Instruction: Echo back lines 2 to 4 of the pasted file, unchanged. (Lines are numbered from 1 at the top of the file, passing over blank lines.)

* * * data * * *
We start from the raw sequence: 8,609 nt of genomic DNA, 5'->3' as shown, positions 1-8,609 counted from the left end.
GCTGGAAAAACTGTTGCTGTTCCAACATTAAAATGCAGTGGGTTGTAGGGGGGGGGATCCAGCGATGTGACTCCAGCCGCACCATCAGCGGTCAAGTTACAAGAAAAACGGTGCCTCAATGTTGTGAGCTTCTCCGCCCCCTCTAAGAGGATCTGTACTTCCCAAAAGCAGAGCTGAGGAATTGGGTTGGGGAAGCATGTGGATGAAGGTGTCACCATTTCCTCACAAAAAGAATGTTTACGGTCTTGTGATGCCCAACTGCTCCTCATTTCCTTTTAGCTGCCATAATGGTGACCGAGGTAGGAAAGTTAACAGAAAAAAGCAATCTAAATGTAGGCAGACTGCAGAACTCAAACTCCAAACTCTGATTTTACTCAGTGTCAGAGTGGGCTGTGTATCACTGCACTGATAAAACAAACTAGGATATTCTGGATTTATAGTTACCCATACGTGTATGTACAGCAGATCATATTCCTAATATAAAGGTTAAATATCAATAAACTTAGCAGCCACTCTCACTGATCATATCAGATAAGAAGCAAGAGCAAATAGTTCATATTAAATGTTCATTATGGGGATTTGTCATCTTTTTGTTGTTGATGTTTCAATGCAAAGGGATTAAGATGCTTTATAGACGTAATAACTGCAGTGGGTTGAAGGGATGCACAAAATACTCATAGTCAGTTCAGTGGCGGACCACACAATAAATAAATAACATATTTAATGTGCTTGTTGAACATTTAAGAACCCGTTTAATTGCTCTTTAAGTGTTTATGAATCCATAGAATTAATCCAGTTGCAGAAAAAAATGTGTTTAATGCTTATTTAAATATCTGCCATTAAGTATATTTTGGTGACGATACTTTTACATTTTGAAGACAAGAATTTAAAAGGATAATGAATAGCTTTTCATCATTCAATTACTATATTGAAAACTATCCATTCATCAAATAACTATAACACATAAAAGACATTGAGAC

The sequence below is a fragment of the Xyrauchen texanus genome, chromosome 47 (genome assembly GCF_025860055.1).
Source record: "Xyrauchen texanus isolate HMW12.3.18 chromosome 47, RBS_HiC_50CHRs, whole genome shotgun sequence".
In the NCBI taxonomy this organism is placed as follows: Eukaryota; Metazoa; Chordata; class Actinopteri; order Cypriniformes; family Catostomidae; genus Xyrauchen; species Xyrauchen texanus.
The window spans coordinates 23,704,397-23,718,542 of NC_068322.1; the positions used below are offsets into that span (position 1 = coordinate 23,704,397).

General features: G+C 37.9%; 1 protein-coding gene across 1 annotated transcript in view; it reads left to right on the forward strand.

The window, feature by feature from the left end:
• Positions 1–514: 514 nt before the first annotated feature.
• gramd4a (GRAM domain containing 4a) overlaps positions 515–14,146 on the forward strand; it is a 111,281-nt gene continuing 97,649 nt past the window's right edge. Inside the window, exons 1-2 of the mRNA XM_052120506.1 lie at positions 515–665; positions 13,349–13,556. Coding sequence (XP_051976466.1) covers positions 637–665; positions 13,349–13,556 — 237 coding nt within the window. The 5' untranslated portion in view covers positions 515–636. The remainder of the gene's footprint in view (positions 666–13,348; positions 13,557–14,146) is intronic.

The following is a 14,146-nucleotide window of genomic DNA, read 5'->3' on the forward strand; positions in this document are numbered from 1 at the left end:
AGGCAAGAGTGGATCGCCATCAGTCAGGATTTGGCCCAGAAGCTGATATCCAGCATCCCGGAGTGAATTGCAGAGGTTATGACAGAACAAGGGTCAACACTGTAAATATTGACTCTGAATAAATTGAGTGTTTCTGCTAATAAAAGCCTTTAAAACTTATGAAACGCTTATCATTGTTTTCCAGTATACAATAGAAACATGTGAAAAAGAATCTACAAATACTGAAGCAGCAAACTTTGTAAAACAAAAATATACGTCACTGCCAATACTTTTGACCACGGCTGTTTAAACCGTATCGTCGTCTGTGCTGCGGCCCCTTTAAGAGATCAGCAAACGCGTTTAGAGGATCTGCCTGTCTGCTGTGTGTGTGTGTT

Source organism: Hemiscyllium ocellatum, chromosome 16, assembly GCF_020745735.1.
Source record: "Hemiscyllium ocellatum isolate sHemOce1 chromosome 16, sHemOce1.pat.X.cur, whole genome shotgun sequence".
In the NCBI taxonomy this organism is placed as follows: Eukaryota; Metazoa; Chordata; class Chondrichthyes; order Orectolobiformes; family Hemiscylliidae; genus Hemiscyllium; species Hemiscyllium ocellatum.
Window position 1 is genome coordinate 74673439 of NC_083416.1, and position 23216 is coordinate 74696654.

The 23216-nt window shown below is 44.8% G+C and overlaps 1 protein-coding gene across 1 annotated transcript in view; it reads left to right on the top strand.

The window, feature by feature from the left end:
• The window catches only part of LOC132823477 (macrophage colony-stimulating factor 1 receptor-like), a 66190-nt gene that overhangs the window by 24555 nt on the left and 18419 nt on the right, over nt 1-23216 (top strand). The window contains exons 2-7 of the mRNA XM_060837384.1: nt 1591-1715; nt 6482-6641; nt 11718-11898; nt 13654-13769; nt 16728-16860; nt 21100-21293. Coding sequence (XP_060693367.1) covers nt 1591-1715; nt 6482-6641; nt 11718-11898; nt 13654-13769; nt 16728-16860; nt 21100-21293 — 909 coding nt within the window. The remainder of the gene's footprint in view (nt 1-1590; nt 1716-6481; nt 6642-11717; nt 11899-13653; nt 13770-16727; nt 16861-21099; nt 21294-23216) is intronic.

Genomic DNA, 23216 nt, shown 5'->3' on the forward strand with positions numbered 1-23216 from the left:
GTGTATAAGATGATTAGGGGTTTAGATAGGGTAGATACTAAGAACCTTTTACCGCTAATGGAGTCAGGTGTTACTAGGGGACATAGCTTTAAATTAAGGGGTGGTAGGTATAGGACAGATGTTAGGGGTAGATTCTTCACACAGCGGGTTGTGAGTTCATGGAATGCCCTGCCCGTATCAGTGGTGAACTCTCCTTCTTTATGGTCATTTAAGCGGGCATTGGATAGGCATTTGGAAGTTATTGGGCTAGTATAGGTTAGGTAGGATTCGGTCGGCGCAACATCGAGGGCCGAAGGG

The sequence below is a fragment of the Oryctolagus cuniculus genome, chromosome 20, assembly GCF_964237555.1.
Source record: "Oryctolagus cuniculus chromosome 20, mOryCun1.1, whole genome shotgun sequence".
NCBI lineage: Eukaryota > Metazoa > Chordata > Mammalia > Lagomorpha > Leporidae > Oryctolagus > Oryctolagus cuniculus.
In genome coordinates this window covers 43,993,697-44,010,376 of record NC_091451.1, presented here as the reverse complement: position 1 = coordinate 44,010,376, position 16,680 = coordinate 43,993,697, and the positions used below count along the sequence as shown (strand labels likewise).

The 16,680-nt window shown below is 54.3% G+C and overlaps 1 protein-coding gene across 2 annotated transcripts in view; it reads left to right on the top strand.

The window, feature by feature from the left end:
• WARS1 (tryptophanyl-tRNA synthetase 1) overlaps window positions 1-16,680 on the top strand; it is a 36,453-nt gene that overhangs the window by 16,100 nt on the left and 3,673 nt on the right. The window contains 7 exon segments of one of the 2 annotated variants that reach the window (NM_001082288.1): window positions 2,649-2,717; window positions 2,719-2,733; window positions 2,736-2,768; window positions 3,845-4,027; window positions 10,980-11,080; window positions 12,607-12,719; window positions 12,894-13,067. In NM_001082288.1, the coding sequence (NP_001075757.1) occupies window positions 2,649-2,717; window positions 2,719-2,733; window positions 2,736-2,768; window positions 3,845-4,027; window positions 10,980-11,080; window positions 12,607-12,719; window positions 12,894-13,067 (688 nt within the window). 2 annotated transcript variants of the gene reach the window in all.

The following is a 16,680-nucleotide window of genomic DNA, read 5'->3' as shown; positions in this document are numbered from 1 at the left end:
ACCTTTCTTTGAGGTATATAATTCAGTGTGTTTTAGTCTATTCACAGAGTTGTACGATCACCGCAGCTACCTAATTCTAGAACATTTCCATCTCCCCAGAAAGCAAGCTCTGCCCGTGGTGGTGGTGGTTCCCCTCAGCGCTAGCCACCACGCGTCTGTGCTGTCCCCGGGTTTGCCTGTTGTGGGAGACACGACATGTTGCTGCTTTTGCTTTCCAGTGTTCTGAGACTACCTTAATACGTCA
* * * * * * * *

GCTGGAAAAACTGTTGCTGTTCCAACATTAAAATGCAGTGGGTTGTAGGGGGGGGGATCCAGCGATGTGACTCCAGCCGCACCATCAGCGGTCAAGTTACAAGAAAAACGGTGCCTCAATGTTGTGAGCTTCTCCGCCCCCTCTAAGAGGATCTGTACTTCCCAAAAGCAGAGCTGAGGAATTGGGTTGGGGAAGCATGTGGATGAAGGTGTCACCATTTCCTCACAAAAAGAATGTTTACGGTCTTGTGATGCCCAACTGCTCCTCATTTCCTTTTAGCTGCCATAATGGTGACCGAGGTAGGAAAGTTAACAGAAAAAAGCAATCTAAATGTAGGCAGACTGCAGAACTCAAACTCCAAACTCTGATTTTACTCAGTGTCAGAGTGGGCTGTGTATCACTGCACTGATAAAACAAACTAGGATATTCTGGATTTATAGTTACCCATACGTGTATGTACAGCAGATCATATTCCTAATATAAAGGTTAAATATCAATAAACTTAGCAGCCACTCTCACTGATCATATCAGATAAGAAGCAAGAGCAAATAGTTCATATTAAATGTTCATTATGGGGATTTGTCATCTTTTTGTTGTTGATGTTTCAATGCAAAGGGATTAAGATGCTTTATAGACGTAATAACTGCAGTGGGTTGAAGGGATGCACAAAATACTCATAGTCAGTTCAGTGGCGGACCACACAATAAATAAATAACATATTTAATGTGCTTGTTGAACATTTAAGAACCCGTTTAATTGCTCTTTAAGTGTTTATGAATCCATAGAATTAATCCAGTTGCAGAAAAAAATGTGTTTAATGCTTATTTAAATATCTGCCATTAAGTATATTTTGGTGACGATACTTTTACATTTTGAAGACAAGAATTTAAAAGGATAATGAATAGCTTTTCATCATTCAATTACTATATTGAAAACTATCCATTCATCAAATAACTATAACACATAAAAGACATTGAGAC

The sequence below is a fragment of the Xyrauchen texanus genome, chromosome 47 (genome assembly GCF_025860055.1).
Source record: "Xyrauchen texanus isolate HMW12.3.18 chromosome 47, RBS_HiC_50CHRs, whole genome shotgun sequence".